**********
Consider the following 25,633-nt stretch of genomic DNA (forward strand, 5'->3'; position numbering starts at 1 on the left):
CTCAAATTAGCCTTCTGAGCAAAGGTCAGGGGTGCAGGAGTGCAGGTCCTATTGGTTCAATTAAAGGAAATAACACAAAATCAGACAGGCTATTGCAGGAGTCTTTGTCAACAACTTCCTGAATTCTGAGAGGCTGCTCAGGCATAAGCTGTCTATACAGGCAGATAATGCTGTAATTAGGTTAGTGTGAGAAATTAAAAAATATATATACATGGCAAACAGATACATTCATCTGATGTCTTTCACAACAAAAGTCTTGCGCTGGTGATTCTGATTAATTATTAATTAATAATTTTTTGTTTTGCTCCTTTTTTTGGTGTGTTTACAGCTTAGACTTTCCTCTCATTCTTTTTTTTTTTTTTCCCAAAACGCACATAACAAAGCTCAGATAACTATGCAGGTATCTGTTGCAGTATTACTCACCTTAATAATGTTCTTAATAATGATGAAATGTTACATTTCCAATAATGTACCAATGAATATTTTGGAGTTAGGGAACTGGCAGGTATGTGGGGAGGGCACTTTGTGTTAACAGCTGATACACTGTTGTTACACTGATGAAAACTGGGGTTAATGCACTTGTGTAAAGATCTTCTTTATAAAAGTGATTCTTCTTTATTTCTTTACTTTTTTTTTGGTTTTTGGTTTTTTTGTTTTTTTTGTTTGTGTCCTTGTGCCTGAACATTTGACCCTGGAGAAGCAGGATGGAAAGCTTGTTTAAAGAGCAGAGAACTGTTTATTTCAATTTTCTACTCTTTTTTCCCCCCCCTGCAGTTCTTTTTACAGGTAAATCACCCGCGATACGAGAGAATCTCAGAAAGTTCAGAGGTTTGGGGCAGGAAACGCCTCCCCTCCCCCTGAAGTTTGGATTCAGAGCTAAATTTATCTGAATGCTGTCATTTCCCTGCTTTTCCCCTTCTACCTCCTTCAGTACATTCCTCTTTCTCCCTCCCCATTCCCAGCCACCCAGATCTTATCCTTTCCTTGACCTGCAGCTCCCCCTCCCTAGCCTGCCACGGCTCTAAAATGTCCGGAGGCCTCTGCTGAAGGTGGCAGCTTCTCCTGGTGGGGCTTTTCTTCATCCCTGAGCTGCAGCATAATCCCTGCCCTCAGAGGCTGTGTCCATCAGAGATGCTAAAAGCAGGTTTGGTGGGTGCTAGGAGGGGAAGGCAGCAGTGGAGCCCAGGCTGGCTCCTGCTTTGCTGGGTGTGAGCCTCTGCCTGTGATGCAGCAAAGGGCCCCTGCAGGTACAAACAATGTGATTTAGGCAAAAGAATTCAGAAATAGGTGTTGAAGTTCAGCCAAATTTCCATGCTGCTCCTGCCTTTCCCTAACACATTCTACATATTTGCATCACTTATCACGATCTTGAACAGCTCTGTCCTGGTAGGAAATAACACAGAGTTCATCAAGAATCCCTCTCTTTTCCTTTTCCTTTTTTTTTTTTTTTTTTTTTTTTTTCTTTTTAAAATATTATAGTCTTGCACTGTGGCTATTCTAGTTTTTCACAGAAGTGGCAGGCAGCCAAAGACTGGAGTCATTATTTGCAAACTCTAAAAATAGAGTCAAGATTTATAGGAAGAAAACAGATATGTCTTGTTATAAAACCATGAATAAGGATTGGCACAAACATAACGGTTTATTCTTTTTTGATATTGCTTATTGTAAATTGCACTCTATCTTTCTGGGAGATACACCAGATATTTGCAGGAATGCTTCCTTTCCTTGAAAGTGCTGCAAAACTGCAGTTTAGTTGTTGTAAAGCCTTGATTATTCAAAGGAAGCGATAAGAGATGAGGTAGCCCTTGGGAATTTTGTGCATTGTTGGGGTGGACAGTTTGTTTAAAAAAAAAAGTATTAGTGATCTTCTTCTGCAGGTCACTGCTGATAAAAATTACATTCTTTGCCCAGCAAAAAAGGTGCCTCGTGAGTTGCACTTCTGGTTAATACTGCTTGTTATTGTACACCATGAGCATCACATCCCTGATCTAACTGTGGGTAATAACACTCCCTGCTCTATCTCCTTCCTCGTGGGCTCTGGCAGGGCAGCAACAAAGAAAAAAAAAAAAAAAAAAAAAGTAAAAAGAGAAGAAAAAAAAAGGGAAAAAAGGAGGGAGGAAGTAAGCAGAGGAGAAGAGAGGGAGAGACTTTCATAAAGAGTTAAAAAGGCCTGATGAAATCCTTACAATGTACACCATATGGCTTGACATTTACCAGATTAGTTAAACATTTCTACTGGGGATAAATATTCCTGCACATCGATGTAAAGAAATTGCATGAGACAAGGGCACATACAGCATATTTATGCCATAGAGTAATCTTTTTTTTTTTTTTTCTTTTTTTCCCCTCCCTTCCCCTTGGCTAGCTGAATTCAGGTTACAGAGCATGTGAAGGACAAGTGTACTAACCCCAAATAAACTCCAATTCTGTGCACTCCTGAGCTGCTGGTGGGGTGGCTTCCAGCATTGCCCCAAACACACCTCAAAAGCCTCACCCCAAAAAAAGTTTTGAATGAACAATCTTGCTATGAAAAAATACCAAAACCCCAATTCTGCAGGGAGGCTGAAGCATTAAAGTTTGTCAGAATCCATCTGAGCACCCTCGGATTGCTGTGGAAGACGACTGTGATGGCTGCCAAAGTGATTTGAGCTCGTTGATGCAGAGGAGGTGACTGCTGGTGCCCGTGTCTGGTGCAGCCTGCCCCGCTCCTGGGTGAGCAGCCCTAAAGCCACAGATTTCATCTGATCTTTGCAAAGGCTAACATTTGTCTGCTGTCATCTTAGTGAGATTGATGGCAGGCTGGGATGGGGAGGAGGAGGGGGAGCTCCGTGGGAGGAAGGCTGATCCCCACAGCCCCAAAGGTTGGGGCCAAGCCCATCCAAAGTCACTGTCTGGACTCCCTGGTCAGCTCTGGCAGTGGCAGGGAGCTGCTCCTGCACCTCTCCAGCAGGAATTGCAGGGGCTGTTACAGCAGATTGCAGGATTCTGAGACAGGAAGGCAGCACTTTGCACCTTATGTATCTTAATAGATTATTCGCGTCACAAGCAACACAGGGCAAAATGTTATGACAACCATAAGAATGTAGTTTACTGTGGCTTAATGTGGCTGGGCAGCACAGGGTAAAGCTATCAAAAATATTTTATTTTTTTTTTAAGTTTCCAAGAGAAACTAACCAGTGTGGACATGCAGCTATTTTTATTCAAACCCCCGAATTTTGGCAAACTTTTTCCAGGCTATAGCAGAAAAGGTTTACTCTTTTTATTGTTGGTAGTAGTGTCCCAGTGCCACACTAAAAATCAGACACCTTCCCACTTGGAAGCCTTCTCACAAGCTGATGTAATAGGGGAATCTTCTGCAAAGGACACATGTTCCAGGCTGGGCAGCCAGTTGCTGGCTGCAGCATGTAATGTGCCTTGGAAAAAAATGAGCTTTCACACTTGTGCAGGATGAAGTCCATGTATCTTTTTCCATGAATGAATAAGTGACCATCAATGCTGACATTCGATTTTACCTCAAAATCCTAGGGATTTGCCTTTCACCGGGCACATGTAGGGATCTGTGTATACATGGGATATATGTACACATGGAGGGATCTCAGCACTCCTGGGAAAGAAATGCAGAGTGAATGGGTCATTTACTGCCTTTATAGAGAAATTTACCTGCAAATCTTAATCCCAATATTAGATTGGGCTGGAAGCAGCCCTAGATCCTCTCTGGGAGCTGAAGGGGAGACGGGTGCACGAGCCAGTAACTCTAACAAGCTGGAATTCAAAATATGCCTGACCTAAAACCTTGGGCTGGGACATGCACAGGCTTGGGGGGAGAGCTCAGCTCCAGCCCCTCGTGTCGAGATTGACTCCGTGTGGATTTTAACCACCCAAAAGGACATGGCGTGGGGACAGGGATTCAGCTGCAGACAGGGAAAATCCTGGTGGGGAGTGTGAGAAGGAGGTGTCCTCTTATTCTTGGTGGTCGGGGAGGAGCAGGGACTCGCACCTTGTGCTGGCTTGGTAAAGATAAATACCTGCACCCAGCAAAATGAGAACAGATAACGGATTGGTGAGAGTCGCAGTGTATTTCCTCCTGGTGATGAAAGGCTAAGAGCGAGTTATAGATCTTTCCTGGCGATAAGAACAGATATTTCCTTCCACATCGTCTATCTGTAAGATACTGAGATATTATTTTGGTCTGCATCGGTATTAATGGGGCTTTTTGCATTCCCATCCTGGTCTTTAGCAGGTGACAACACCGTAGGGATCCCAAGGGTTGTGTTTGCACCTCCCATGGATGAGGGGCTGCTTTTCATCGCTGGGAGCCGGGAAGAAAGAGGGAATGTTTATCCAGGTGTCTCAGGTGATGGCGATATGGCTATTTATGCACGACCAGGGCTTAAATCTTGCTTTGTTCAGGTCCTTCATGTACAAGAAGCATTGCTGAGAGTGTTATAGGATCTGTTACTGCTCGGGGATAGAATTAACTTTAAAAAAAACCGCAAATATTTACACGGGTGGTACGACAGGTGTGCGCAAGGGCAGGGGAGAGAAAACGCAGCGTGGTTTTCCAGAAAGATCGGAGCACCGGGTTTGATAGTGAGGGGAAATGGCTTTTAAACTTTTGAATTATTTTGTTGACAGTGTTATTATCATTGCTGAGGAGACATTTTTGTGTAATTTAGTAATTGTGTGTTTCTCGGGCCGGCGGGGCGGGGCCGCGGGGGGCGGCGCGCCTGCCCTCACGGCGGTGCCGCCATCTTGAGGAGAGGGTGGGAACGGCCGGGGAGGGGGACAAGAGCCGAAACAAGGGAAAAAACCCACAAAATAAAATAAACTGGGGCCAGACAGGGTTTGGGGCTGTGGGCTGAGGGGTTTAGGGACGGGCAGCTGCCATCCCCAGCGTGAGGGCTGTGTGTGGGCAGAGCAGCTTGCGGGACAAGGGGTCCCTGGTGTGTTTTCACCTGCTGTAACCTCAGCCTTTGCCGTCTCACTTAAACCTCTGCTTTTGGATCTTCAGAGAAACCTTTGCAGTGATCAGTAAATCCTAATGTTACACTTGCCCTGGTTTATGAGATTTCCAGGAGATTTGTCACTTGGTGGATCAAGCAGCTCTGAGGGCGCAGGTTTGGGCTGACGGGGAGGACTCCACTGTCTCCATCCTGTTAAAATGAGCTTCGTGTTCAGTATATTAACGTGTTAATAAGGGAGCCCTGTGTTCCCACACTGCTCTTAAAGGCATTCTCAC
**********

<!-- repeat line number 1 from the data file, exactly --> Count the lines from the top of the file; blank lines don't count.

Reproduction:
Consider the following 25,633-nt stretch of genomic DNA (forward strand, 5'->3'; position numbering starts at 1 on the left):